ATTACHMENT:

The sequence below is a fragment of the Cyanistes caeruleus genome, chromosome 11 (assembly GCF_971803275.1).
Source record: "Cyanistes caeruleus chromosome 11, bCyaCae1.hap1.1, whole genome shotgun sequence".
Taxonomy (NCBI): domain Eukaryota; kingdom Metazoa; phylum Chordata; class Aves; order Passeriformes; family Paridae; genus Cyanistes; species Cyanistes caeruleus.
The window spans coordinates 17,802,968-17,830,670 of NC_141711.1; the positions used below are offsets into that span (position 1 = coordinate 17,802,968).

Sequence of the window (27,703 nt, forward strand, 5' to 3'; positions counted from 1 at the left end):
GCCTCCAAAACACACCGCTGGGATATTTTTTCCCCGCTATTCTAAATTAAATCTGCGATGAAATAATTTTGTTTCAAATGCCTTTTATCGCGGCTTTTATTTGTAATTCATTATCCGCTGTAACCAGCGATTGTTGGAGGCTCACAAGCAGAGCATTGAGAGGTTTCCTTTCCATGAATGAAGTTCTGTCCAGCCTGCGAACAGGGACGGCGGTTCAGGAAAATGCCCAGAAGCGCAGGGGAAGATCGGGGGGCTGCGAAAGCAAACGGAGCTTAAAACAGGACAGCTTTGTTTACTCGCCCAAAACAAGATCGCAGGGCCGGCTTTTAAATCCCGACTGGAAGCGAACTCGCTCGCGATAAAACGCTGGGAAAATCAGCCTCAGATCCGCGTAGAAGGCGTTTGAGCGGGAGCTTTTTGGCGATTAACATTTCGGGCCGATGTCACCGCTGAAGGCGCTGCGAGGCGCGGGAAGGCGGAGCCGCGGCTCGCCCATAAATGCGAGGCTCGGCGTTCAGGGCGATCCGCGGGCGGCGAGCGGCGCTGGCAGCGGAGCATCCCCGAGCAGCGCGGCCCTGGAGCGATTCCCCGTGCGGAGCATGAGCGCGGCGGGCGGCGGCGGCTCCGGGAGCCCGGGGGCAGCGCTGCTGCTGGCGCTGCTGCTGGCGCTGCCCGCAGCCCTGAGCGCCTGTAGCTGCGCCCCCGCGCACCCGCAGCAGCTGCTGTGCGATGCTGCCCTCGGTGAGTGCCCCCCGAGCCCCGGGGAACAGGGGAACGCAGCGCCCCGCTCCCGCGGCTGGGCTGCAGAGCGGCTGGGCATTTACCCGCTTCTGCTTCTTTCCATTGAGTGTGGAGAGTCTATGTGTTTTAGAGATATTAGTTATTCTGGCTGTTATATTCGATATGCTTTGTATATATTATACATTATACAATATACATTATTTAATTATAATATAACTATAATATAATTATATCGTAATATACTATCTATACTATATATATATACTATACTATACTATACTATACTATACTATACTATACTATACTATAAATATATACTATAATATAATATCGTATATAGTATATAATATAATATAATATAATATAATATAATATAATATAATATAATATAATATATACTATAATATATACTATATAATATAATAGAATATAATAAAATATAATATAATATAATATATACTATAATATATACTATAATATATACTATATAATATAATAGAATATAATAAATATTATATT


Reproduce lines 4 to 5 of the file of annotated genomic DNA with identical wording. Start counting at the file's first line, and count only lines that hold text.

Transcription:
The window spans coordinates 17,802,968-17,830,670 of NC_141711.1; the positions used below are offsets into that span (position 1 = coordinate 17,802,968).

Sequence of the window (27,703 nt, forward strand, 5' to 3'; positions counted from 1 at the left end):